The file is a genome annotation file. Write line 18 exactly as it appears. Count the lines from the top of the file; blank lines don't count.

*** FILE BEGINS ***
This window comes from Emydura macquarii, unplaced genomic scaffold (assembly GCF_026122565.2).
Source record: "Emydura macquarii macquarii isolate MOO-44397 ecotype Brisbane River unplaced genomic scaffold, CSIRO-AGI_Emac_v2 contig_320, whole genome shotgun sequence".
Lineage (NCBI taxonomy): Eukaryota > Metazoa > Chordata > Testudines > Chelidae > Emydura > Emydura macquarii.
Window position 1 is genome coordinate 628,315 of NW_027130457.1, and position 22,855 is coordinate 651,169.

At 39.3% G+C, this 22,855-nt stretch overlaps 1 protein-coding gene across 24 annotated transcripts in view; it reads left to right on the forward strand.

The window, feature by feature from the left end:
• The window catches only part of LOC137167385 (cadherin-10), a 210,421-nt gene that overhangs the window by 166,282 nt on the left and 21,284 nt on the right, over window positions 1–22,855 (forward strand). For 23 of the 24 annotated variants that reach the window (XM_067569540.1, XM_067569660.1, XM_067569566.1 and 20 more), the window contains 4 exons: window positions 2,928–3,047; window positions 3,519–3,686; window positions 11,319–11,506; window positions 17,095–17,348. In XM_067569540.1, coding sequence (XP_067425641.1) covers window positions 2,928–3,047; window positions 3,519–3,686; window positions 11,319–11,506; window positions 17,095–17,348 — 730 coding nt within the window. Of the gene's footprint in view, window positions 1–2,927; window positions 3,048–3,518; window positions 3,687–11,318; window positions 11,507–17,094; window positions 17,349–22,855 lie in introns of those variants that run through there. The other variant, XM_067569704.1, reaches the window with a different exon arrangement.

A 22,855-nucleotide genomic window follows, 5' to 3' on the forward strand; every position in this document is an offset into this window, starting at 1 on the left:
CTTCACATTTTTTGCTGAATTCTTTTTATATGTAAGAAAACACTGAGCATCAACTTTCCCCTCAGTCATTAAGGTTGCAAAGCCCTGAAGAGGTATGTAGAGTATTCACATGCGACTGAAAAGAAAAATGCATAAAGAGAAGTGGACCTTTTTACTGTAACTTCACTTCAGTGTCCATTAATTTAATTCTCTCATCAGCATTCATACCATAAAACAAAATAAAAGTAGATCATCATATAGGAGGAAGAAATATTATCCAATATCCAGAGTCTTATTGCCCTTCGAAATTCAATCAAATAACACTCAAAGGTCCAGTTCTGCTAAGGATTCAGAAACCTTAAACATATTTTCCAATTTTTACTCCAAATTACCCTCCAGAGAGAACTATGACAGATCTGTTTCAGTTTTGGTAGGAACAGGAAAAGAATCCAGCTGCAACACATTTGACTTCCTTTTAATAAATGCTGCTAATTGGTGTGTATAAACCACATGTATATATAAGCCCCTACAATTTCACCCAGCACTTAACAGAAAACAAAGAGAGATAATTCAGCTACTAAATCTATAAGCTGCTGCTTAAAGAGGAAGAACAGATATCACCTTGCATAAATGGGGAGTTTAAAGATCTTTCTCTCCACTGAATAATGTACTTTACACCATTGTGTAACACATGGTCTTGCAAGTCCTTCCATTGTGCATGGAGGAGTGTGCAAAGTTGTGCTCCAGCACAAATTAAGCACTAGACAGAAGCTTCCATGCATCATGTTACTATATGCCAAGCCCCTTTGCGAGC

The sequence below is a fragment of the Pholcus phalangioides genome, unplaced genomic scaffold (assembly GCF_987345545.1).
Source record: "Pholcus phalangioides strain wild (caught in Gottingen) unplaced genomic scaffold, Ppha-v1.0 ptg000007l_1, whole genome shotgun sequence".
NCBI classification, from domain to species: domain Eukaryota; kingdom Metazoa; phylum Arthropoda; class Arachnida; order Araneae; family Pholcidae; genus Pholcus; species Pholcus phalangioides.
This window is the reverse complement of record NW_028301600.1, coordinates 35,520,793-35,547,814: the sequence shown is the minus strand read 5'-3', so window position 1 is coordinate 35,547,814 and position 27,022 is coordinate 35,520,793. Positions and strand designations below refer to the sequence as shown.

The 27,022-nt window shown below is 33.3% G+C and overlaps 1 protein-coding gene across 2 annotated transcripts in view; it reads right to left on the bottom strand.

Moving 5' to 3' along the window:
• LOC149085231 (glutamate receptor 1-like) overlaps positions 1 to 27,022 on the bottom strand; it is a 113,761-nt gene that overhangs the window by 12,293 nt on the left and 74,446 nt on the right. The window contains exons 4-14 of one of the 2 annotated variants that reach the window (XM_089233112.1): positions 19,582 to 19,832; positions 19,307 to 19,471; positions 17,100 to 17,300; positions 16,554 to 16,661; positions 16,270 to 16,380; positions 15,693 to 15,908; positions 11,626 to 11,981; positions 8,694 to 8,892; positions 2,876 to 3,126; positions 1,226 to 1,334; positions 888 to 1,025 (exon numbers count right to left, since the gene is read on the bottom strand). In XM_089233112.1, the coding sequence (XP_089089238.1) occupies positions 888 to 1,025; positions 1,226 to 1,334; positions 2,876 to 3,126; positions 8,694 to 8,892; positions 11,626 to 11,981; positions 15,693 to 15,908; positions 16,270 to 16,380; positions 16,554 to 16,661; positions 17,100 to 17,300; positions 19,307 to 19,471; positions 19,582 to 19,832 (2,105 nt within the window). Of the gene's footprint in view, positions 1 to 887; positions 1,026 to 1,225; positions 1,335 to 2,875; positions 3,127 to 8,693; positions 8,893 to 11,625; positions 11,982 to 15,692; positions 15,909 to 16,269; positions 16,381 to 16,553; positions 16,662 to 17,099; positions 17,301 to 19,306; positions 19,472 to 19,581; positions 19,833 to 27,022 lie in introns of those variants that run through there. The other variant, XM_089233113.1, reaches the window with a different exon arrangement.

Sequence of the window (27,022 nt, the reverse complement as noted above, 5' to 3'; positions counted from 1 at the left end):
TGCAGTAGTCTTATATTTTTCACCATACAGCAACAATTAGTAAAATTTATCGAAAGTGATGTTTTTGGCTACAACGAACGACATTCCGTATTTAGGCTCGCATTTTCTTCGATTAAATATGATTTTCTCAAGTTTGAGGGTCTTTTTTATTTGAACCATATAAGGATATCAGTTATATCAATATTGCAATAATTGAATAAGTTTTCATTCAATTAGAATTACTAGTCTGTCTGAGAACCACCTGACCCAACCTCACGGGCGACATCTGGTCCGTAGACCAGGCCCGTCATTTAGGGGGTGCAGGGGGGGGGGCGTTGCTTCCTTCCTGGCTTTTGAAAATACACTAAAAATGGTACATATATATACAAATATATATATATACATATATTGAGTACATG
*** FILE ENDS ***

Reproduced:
TGCAGTAGTCTTATATTTTTCACCATACAGCAACAATTAGTAAAATTTATCGAAAGTGATGTTTTTGGCTACAACGAACGACATTCCGTATTTAGGCTCGCATTTTCTTCGATTAAATATGATTTTCTCAAGTTTGAGGGTCTTTTTTATTTGAACCATATAAGGATATCAGTTATATCAATATTGCAATAATTGAATAAGTTTTCATTCAATTAGAATTACTAGTCTGTCTGAGAACCACCTGACCCAACCTCACGGGCGACATCTGGTCCGTAGACCAGGCCCGTCATTTAGGGGGTGCAGGGGGGGGGGCGTTGCTTCCTTCCTGGCTTTTGAAAATACACTAAAAATGGTACATATATATACAAATATATATATATACATATATTGAGTACATG